pre61-list-digest Monday, November 2 1998 Volume 02 : Number 305



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Ford Truck Enthusiasts - 1960 and Older trucks and vans
Visit our web site: http://www.ford-trucks.com/
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In this issue:

FTE Pre61 - ADMIN: Web site updates
FTE Pre61 - ADMIN: Rejected postings
FTE Pre61 - Removal of bed
FTE Pre61 - fiberglass repair kits
FTE Pre61 - TEST - Disregard this
FTE Pre61 - LARGE BACK WINDOW
Re: FTE Pre61 - HVLP Painting Guns
FTE Pre61 - Polarity
FTE Pre61 - Fried charging system
FTE Pre61 - Polarity test
FTE Pre61 - Re: Pickup beds
FTE Pre61 - Re: Checking Polarity

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Date: Sun, 01 Nov 1998 11:57:28 -0500
From: Ken Payne
Subject: FTE Pre61 - ADMIN: Web site updates

Many new links have been added to the web site. Not
all the submitted links have been added yet. If you
did not receive an email stating that its been added,
then I haven't gotten to it yet.

Additionally, 36 trucks have been added to the pictorial,
bringing the total number of trucks featured to 282.

Ken Payne
CoAdmin, Ford Truck Enthusiasts
http://www.ford-trucks.com
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Date: Sun, 01 Nov 1998 11:57:28 -0500
From: Ken Payne
Subject: FTE Pre61 - ADMIN: Rejected postings

Due to an error on my part when updating our list server
filters, our list server incorrectly rejected several
emails from users of Microsoft email products. If you
use Microsoft email software and you posting did not
show up, try again as it should work now.

Ken Payne
CoAdmin, Ford Truck Enthusiasts
http://www.ford-trucks.com
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Date: Sun, 1 Nov 1998 13:16:27 -0800
From: "Jacques and Barbara DeKalb"
Subject: FTE Pre61 - Removal of bed

IMO an easy and safe way to remove the bed or cab is to lift them off after
the bolts are removed with a pair of free-standing manual camper jacks. I
found an inexpensive set that need repair and modified them slightly to work
either with the angle-iron brackets they come with or with padded hooks that
slip into the fender openings. One person can lift these off by alternately
raising each side until the chassis can be rolled out from underneath. Then
set the bed or cab on saw horses or a dollie. I move my crew cabs off the
frame this way. Be sure to watch the fron to back balance before you get
too far up!


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Date: Sun, 1 Nov 1998 19:30:17 EST
From: PWPTRUCK1 aol.com
Subject: FTE Pre61 - fiberglass repair kits

Hiya Folks! I am trying to decide on a repair method for repairing a small
rust out at the lower back cab corner and another small rustout at the door
pillar. I have not heard of anyone using fiberglass mat and jel to do this.
All I have heard of people doing to thier truck is to replace the panel itself
with a welder. My rust damage is very minimal and would rather deal with the
fiberglass kit. I have done rustout repair on other vehicles with the glass,
with very sastisfying results. It is a lot faster, cost is minimal because no
special tools are requiered, the same place will never rust again, and it is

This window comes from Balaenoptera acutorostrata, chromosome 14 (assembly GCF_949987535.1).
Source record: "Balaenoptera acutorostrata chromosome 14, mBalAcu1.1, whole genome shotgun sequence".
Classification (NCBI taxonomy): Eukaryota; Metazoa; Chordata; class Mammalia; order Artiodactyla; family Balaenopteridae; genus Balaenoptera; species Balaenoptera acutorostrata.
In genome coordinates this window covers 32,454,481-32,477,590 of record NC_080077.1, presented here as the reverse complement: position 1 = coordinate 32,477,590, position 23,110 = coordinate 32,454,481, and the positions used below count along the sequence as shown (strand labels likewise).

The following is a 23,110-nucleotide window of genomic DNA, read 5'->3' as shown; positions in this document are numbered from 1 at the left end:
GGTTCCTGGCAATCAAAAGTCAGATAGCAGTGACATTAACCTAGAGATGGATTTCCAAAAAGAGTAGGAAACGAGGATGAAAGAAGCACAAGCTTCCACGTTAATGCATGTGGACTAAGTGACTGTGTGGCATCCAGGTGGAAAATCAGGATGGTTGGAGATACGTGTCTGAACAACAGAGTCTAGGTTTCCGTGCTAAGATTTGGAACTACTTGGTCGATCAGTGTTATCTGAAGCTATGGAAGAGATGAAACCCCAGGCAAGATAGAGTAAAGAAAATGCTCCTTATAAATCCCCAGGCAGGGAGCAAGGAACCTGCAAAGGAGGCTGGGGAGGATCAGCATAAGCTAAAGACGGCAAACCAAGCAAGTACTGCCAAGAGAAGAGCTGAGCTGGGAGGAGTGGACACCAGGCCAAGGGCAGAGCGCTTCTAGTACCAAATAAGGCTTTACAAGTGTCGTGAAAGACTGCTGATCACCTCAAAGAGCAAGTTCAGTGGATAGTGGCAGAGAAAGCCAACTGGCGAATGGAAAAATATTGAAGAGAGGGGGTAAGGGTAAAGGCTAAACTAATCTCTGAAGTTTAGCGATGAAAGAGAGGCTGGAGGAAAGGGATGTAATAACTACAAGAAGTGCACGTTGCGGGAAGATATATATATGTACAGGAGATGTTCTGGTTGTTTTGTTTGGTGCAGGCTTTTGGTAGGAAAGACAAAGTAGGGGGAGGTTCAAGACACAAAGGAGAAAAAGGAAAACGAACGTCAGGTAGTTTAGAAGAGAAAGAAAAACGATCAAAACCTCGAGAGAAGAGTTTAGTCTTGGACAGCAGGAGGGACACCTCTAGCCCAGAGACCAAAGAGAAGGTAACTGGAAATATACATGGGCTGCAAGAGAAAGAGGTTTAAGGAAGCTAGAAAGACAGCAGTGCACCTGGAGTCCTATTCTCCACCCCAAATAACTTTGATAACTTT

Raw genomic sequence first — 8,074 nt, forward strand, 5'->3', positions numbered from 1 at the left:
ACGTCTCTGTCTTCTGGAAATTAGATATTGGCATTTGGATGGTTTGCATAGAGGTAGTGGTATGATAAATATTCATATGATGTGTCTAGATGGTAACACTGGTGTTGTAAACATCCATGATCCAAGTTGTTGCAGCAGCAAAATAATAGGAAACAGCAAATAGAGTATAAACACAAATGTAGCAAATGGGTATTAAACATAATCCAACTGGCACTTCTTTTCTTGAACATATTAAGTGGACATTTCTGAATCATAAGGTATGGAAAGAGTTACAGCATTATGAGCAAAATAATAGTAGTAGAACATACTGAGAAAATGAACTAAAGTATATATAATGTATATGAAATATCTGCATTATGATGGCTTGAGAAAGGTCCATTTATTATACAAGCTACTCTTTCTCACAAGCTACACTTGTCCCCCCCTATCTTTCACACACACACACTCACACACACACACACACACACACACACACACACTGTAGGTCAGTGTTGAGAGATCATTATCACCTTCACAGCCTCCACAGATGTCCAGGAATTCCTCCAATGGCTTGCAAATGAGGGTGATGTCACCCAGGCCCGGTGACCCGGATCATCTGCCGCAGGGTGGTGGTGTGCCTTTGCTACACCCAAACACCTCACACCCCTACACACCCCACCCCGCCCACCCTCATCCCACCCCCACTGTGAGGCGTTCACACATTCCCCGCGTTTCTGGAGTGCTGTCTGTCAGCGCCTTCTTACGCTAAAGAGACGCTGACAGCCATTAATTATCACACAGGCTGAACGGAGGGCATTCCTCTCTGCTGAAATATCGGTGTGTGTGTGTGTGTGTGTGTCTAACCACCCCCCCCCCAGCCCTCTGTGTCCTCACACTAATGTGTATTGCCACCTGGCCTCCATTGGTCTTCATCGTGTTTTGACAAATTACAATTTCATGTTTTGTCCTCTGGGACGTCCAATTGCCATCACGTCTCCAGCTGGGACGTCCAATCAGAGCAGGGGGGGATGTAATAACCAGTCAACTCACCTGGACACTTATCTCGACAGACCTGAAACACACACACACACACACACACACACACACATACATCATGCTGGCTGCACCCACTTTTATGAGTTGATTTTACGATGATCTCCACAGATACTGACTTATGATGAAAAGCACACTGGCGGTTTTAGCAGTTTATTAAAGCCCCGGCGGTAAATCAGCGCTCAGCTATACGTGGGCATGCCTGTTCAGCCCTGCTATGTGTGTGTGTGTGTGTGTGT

actually kinda fun to work with. I wondered if anyone else has used this stuff
on thier classic, or for some reason that it can't be used.
Paul
'52 F-3
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Date: Sun, 1 Nov 1998 17:15:52 -0800
From: "Dennis R. Fischer"
Subject: FTE Pre61 - TEST - Disregard this

Just getting my email client set up. Disregard this message.



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Date: Sun, 1 Nov 1998 19:57:33 -0600
From: "Byron Rosbrugh"
Subject: FTE Pre61 - LARGE BACK WINDOW

Does anyone know if any F-100 large back windows later than the 1956 will
substitute for the 1956? Just wondering if the 57, 58, 59 large back
windows are the same size or if that part of the rear cab panel could be
mated with the 1956 to create a large back window pickup. Would appreciate
any comments, I can't find any specs which assist. Thanks in advance,
Byron 1956 F-100Custom Cab



B. E.Rosbrugh
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Date: Sun, 1 Nov 1998 18:40:51 -0800
From: "Dennis R. Fischer"
Subject: Re: FTE Pre61 - HVLP Painting Guns

I'm running a 5.5 horse with a 22 gallon tank. Specs are:

8.6 scfm 40 psi
6.4 scfm 90 psi
130 max psi

A HVLP manufacture told me I should be able to handle everything except
latex. Since I haven't purchased yet, I can't confirm what he told me.

>From what I've read, Don is right about the scfm being the most important
spec. As you you are probably aware, HVLP means high volume, low pressure.
The scfm value is your volume rating. The psi is your pressure rating. The
scfm value is somewhat dependant on the tank size. Increasing the size of
your tank will increase the scfm value.

Don, feel free to correct me here if I have some of my facts wrong.

Dennis

- -----Original Message-----
From: Don Lewis
To: pre61-list ford-trucks.com
Date: Saturday, October 31, 1998 9:49 AM
Subject: Re: FTE Pre61 - HVLP Painting Guns


>There is a very good article by Larry Lytles in the September 1998 issue of
>Classic Auto Restorer (CAR) titled 'Working With an HVLP Gun' from which I
>quote the following: "...the reason I mentioned nozzle air pressure in the